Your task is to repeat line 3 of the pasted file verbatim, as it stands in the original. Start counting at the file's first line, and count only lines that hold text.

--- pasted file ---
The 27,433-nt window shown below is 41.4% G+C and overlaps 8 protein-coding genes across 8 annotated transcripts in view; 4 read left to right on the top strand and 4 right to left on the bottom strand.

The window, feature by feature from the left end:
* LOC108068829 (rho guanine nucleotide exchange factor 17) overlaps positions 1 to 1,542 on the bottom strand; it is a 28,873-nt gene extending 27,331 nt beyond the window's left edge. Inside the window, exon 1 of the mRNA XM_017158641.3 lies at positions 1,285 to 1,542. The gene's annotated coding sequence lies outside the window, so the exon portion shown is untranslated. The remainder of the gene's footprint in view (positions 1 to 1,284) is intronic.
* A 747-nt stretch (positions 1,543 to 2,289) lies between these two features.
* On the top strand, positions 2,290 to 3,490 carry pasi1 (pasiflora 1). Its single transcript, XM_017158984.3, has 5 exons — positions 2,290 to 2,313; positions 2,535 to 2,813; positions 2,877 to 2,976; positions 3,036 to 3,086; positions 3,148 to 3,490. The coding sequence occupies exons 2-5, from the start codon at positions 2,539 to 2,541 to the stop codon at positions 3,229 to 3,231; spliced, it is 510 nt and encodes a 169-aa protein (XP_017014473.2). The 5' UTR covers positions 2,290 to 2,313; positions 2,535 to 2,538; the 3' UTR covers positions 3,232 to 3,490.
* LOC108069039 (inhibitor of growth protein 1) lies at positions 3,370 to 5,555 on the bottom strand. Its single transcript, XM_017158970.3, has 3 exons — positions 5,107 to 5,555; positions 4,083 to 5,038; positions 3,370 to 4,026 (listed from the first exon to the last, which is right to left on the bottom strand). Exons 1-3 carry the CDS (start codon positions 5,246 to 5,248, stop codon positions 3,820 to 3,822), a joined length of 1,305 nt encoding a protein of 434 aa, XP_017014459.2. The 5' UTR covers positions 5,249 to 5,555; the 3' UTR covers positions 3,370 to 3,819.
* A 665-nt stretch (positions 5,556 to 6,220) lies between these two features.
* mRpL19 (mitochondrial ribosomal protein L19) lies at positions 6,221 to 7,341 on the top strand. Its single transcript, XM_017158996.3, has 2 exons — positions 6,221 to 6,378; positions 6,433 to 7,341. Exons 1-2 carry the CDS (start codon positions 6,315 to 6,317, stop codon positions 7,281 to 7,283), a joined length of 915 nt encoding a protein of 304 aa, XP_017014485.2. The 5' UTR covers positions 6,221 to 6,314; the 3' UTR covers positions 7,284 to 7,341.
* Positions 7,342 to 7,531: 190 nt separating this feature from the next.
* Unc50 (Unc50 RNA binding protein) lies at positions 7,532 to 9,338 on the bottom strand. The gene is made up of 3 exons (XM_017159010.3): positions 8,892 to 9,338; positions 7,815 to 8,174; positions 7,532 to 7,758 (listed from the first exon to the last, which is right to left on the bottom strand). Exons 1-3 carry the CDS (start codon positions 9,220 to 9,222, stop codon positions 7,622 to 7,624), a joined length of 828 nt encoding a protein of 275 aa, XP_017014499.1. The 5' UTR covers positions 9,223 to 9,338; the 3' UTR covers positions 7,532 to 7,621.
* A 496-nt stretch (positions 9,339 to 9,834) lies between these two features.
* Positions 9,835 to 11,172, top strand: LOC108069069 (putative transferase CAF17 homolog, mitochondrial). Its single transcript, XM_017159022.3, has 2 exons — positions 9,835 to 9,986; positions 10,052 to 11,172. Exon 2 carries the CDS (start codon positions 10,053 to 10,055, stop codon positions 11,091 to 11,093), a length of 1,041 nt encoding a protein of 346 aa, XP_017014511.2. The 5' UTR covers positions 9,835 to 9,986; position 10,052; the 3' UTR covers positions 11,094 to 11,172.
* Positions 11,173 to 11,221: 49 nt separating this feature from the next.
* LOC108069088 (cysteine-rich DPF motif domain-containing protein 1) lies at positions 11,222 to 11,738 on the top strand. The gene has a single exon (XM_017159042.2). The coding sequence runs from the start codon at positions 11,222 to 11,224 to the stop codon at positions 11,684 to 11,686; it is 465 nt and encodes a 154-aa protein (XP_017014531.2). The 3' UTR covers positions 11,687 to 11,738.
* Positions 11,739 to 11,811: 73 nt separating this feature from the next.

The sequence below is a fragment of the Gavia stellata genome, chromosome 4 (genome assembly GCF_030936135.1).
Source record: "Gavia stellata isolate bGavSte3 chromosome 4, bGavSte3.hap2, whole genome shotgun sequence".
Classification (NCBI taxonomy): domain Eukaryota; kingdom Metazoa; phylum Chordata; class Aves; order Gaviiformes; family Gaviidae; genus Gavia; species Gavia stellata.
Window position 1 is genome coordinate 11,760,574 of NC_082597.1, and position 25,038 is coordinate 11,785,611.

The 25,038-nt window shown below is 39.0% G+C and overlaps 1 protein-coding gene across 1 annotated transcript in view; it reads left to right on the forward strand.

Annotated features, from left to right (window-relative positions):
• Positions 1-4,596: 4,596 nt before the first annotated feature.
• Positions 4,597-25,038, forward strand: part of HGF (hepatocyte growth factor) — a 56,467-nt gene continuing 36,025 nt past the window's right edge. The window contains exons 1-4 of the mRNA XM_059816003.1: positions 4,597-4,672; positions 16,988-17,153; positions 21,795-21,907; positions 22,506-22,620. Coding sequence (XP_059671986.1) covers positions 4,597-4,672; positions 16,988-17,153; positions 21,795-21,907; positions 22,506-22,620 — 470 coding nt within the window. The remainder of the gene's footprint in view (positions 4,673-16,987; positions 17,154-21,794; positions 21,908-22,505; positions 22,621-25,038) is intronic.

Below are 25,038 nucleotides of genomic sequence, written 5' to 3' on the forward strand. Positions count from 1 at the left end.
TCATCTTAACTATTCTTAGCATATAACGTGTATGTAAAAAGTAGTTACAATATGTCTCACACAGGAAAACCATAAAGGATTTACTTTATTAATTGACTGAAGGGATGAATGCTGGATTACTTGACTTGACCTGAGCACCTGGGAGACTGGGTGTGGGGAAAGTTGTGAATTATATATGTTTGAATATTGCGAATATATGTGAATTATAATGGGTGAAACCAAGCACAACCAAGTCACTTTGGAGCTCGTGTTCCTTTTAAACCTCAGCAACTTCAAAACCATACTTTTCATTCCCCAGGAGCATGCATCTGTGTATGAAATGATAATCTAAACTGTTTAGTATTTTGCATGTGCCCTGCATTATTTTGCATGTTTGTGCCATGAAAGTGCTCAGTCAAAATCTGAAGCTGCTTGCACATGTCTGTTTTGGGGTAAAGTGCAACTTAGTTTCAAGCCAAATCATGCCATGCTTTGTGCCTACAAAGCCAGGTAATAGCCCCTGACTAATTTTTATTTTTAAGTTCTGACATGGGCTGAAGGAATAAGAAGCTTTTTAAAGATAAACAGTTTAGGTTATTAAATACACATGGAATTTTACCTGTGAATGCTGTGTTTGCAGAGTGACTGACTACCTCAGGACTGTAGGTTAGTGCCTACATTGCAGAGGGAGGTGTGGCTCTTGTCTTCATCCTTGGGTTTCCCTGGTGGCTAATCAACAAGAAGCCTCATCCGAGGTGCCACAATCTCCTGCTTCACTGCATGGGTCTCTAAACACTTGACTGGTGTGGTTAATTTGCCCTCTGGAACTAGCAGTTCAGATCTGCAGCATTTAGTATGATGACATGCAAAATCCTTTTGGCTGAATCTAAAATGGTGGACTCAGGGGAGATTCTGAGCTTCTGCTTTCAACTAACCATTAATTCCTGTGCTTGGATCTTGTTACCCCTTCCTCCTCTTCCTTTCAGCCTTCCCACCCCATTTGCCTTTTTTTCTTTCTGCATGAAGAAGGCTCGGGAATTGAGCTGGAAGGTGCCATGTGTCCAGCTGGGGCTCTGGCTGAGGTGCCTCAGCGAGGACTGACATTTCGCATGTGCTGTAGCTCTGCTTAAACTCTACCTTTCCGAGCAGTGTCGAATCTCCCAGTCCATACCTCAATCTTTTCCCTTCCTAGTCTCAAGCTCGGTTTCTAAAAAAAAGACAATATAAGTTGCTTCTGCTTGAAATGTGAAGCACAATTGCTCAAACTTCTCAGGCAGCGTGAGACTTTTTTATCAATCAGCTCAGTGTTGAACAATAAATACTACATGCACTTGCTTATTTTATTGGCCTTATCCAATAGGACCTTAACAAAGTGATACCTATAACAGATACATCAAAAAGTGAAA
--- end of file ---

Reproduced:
* LOC108068829 (rho guanine nucleotide exchange factor 17) overlaps positions 1 to 1,542 on the bottom strand; it is a 28,873-nt gene extending 27,331 nt beyond the window's left edge. Inside the window, exon 1 of the mRNA XM_017158641.3 lies at positions 1,285 to 1,542. The gene's annotated coding sequence lies outside the window, so the exon portion shown is untranslated. The remainder of the gene's footprint in view (positions 1 to 1,284) is intronic.